Posted by a, a resident of the Blossom Valley neighborhood, on Sep 10, 2007 at 7:26 pm
here's the updated story....
Nanny arraigned in locked-toddler case
D.A. says Juhee Hong will likely 'spend some time' in detention facility
The woman accused of leaving a toddler in a locked vehicle last week was arraigned Friday, and the District Attorney on the case says she'll probably "stay in jail until she's served enough time."
Juhee Hong, 24, a South Korean national, is accused of leaving a two-year-old Mountain View girl in a hot SUV near the downtown library last Tuesday afternoon, forcing rescuers to smash the windows to retrieve her. She was arrested at the scene and charged with felony child endangerment, although the charges were later reduced to misdemeanor child endangerment. The toddler was unharmed, police said.
According to court records, Hong had come to the U.S. one month ago on a J-1 visa as part of a cultural exchange program through a group called Cultural Homestay International. At the time of her arrest, she was employed as a nanny by a Mountain View family. If she is found guilty of the current charges, her visa could be revoked, and she could serve up to a year in prison.
At her Friday arraignment, which featured a Korean interpreter, she was assigned a public defender to assist her.
According to police reports, Hong said she had left the toddler to open an account at a nearby bank. She said the baby was asleep when she went to the bank and that she left the car windows open. She said she did not think she would be gone for long, but that the bank took her visa and she was afraid to leave without it.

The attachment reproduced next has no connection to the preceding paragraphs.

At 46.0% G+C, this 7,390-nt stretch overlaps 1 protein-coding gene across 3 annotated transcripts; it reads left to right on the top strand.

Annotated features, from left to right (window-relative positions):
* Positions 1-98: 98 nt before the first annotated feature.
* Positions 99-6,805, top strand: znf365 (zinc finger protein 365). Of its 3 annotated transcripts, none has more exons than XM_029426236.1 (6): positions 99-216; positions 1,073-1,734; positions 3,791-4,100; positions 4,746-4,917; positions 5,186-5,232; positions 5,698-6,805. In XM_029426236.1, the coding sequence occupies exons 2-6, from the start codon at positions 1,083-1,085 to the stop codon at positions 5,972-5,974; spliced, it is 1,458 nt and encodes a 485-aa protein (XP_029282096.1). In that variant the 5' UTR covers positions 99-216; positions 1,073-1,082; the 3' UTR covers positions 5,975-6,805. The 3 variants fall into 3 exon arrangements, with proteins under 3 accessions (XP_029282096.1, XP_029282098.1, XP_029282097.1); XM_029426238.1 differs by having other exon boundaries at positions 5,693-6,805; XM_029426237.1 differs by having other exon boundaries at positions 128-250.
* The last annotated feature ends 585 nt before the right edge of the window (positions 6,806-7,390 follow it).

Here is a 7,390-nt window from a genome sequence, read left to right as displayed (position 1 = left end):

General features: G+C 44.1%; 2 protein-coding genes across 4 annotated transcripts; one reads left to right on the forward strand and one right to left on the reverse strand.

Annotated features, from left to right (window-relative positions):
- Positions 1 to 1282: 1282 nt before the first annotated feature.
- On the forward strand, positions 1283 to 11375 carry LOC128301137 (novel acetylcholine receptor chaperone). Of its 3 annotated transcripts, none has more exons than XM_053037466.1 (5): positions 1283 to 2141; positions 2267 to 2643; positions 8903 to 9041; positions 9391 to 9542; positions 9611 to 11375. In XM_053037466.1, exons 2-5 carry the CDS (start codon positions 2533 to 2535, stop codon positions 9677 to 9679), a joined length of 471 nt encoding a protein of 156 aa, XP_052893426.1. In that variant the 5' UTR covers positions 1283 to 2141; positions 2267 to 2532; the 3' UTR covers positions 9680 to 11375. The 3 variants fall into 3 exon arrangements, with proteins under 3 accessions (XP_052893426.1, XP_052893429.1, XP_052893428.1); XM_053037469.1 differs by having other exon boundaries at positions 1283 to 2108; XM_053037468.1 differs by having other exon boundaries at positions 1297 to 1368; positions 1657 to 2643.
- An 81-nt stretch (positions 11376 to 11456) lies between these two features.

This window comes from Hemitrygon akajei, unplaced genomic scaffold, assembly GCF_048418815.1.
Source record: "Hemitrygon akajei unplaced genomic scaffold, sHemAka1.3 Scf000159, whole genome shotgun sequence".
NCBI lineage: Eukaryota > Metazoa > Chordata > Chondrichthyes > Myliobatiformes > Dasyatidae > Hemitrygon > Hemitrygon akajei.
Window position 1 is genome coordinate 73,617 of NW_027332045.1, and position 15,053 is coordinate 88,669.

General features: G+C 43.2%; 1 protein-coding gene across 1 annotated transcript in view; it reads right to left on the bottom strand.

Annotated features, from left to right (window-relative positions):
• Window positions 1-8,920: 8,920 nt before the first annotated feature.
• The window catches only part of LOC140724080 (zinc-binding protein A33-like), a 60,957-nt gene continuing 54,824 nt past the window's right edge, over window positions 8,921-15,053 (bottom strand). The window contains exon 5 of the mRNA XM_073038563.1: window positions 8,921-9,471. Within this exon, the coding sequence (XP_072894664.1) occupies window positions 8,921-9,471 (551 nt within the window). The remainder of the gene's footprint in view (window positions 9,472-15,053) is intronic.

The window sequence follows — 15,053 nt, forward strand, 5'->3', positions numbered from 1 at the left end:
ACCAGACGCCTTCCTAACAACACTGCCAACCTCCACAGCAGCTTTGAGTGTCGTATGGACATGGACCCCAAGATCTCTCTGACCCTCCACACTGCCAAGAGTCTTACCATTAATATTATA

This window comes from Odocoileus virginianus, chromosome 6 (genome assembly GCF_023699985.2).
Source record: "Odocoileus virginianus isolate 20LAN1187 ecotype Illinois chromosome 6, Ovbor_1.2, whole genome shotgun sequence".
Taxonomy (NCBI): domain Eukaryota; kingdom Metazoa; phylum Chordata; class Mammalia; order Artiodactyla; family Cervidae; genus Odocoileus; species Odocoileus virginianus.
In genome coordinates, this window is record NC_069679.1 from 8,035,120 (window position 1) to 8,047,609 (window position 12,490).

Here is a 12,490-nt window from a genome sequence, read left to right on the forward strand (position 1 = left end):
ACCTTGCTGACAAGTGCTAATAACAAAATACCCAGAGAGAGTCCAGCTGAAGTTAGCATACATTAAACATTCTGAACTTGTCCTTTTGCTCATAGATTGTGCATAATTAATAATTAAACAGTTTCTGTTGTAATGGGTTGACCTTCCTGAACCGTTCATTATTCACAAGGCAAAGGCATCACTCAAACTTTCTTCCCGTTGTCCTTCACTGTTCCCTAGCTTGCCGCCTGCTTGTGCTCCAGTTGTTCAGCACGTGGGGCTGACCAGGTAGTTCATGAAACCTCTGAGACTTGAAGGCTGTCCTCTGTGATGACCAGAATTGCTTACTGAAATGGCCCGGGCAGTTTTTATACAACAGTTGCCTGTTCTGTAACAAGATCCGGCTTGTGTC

Police say Hong returned to the vehicle about half an hour after police and fire units arrived. She is still being held at Santa Clara County Main Jail on $50,000 bail.
Hong has no prior record, according to the district attorney's office. She has no known family in the United States and speaks little English.
She said she now understands it was wrong to leave a child unattended in a vehicle, especially in the heat, the police report said.
The baby was in the car for less than 30 minutes, said Javier Alcala, supervising district attorney for Palo Alto. However, he said, "it wasn't good judgment and it endangered the child."
"She didn't intentionally try to harm the child. She was negligent," he said.
Alcala added that it is likely Hong will "spend some time" in the Elmwood women's detention facility.